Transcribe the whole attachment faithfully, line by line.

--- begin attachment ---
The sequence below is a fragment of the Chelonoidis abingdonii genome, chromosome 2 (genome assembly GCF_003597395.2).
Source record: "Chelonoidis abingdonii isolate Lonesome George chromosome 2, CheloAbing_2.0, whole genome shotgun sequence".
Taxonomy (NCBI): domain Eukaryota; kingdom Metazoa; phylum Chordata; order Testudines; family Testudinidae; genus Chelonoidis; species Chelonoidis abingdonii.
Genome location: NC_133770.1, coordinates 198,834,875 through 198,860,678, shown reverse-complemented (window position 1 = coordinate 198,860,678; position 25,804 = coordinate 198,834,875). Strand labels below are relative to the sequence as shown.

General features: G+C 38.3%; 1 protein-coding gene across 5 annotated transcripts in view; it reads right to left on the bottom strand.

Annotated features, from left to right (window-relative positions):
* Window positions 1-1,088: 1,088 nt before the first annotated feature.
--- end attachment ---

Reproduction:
The sequence below is a fragment of the Chelonoidis abingdonii genome, chromosome 2 (genome assembly GCF_003597395.2).
Source record: "Chelonoidis abingdonii isolate Lonesome George chromosome 2, CheloAbing_2.0, whole genome shotgun sequence".
Taxonomy (NCBI): domain Eukaryota; kingdom Metazoa; phylum Chordata; order Testudines; family Testudinidae; genus Chelonoidis; species Chelonoidis abingdonii.
Genome location: NC_133770.1, coordinates 198,834,875 through 198,860,678, shown reverse-complemented (window position 1 = coordinate 198,860,678; position 25,804 = coordinate 198,834,875). Strand labels below are relative to the sequence as shown.

General features: G+C 38.3%; 1 protein-coding gene across 5 annotated transcripts in view; it reads right to left on the bottom strand.

Annotated features, from left to right (window-relative positions):
* Window positions 1-1,088: 1,088 nt before the first annotated feature.